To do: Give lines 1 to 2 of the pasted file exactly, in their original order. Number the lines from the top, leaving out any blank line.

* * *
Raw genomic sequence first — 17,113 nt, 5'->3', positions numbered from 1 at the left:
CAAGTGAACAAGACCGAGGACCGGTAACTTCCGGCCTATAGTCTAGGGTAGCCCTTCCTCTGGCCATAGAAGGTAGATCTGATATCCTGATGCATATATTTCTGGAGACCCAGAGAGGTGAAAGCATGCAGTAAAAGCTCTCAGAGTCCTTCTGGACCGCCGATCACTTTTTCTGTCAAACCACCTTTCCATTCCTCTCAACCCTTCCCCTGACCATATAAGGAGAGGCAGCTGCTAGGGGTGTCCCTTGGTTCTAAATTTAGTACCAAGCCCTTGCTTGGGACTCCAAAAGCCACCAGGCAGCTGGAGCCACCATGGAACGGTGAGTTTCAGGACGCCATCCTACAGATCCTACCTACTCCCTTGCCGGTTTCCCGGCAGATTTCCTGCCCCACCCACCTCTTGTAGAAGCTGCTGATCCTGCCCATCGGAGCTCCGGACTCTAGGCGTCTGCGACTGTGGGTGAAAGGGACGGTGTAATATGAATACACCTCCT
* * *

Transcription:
Raw genomic sequence first — 17,113 nt, 5'->3', positions numbered from 1 at the left:
CAAGTGAACAAGACCGAGGACCGGTAACTTCCGGCCTATAGTCTAGGGTAGCCCTTCCTCTGGCCATAGAAGGTAGATCTGATATCCTGATGCATATATTTCTGGAGACCCAGAGAGGTGAAAGCATGCAGTAAAAGCTCTCAGAGTCCTTCTGGACCGCCGATCACTTTTTCTGTCAAACCACCTTTCCATTCCTCTCAACCCTTCCCCTGACCATATAAGGAGAGGCAGCTGCTAGGGGTGTCCCTTGGTTCTAAATTTAGTACCAAGCCCTTGCTTGGGACTCCAAAAGCCACCAGGCAGCTGGAGCCACCATGGAACGGTGAGTTTCAGGACGCCATCCTACAGATCCTACCTACTCCCTTGCCGGTTTCCCGGCAGATTTCCTGCCCCACCCACCTCTTGTAGAAGCTGCTGATCCTGCCCATCGGAGCTCCGGACTCTAGGCGTCTGCGACTGTGGGTGAAAGGGACGGTGTAATATGAATACACCTCCT